New Hampshire Gov. Maggie Hassan’s 27-year-old son, Ben, has cerebral palsy. He is wheelchair-bound and cannot speak or feed himself—and his condition is what motivated Hassan to first run for office.
Ben continues to shape her political perspective as she embarks on a U.S. Senate run against incumbent Republican Kelly Ayotte. It’s expected to be one of the most closely contested Senate races of the 2016 cycle, and will be critical in determining which party controls the upper chamber come 2017.
In an interview with National Journal, Hassan opened up about how Ben has impacted her life, the continual pursuit of work-life balance, and the arc of her political career.
Some of it was just being involved with the planning with Ben’s school about how he would be included and how his education plan would be implemented at the school level. Because it’s one thing to put intentions down on paper, and it’s another thing, not only to marshal the resources to support those intentions, but also to work through logistical challenges of working with educators who maybe have never dealt with somebody with the level of disability that Ben experiences. So I started really in just my role as his mom.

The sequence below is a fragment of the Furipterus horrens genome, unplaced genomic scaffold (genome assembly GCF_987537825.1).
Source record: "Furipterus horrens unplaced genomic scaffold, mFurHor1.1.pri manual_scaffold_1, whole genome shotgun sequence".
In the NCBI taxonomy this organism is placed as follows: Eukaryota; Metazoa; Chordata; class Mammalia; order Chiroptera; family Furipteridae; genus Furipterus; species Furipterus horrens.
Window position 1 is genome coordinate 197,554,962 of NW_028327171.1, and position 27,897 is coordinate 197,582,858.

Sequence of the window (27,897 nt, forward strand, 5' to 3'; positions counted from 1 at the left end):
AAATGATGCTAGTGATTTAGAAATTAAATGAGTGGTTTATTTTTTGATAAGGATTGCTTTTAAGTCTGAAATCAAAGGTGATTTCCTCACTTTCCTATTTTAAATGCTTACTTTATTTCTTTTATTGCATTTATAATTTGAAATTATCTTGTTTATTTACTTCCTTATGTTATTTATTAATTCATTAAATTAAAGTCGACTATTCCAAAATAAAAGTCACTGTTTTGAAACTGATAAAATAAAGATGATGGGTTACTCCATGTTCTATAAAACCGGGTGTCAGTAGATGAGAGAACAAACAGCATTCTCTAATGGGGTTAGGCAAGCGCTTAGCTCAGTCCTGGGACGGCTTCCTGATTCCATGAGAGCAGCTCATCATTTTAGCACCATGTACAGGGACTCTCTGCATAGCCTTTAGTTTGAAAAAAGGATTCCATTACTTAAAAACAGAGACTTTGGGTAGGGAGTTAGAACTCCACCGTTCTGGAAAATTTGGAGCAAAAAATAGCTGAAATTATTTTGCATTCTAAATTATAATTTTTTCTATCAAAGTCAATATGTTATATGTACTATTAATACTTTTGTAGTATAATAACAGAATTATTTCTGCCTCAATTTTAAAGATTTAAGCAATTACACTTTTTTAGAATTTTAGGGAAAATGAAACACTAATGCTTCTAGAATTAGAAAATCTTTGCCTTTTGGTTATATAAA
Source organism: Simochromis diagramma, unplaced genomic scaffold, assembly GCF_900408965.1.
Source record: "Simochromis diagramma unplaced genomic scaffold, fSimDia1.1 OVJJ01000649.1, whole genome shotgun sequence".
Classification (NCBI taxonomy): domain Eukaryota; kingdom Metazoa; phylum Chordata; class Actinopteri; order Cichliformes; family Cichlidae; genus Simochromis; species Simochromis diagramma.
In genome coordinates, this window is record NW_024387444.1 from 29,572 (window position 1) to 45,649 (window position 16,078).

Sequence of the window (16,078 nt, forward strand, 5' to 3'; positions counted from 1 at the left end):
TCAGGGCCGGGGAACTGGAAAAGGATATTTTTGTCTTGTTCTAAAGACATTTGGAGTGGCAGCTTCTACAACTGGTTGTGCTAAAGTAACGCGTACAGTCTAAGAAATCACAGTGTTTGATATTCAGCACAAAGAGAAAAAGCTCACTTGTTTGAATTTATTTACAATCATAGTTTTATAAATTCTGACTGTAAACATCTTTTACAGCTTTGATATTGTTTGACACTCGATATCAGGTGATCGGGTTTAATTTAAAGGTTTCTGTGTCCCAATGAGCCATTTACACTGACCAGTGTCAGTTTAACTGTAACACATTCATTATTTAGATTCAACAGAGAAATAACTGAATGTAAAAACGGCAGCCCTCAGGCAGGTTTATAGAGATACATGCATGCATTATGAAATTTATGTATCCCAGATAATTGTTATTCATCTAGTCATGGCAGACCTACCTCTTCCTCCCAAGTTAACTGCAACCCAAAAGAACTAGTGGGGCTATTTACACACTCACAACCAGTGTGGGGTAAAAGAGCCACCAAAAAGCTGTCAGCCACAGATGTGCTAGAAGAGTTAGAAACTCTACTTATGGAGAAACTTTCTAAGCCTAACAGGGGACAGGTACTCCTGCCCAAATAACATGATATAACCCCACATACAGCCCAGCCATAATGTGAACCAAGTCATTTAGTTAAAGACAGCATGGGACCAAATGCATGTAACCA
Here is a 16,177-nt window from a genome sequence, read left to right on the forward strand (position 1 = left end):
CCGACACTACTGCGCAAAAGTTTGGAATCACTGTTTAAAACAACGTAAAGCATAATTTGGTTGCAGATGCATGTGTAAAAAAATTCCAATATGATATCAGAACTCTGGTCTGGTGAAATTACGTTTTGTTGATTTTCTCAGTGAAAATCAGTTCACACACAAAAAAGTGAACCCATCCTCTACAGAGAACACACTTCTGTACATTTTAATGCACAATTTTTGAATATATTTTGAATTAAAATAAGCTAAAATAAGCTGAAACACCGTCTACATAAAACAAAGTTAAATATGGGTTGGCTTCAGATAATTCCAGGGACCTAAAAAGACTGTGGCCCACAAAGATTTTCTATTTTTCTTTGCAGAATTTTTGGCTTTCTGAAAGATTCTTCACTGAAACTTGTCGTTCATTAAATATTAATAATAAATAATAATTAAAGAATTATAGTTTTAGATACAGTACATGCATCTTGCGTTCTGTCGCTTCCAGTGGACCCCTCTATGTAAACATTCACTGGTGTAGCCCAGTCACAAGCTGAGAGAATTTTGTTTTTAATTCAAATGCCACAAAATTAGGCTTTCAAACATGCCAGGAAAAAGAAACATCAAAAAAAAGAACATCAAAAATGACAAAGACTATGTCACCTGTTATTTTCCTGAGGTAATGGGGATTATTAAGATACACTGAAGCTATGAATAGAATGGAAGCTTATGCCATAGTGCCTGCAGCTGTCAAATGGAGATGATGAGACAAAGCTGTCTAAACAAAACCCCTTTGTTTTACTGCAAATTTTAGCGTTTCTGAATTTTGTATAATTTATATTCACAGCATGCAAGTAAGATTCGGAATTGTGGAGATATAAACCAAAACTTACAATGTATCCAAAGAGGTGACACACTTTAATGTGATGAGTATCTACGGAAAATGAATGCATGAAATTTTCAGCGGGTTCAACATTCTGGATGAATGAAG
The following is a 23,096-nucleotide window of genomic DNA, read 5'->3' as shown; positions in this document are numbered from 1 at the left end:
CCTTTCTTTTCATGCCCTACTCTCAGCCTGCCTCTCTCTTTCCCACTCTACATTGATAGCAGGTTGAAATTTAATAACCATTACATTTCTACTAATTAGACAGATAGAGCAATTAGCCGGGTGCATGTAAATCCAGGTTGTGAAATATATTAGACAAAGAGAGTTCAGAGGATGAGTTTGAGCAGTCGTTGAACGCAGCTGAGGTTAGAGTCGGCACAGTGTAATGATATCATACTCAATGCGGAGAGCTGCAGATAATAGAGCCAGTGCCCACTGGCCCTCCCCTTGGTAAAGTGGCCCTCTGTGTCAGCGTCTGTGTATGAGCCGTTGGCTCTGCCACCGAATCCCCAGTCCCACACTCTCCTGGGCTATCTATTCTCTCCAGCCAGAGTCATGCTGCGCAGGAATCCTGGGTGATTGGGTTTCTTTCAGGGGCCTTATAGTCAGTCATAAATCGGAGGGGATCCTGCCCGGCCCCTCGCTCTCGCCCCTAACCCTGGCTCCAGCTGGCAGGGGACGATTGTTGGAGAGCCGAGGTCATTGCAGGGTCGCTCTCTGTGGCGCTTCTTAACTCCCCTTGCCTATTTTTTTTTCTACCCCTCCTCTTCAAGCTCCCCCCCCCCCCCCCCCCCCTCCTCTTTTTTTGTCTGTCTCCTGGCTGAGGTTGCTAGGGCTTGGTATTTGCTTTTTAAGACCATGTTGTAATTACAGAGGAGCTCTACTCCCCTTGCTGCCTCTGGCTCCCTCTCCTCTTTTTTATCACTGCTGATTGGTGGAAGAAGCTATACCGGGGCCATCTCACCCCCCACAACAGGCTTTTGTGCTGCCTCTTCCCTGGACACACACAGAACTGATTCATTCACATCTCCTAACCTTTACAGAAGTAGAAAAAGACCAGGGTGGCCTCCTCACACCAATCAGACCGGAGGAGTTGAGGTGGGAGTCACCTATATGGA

I gradually got more and more involved in advocating for a level of services, or better put—support—outside of the school system. So for example, when you have a child who experiences severe disability like Ben, while they are in school because of the IDEA (Individuals with Disabilities Education Improvement Act), there are a lot of experts, support givers and professionals who are working with your child. Outside of the school day, that still was very, very challenging, and on some level it still is. So if you are a parent and you need to work and you can’t find an after-school program of weekend activity for your child that allows you to keep your schedule for work, that’s a real financial challenge to the family.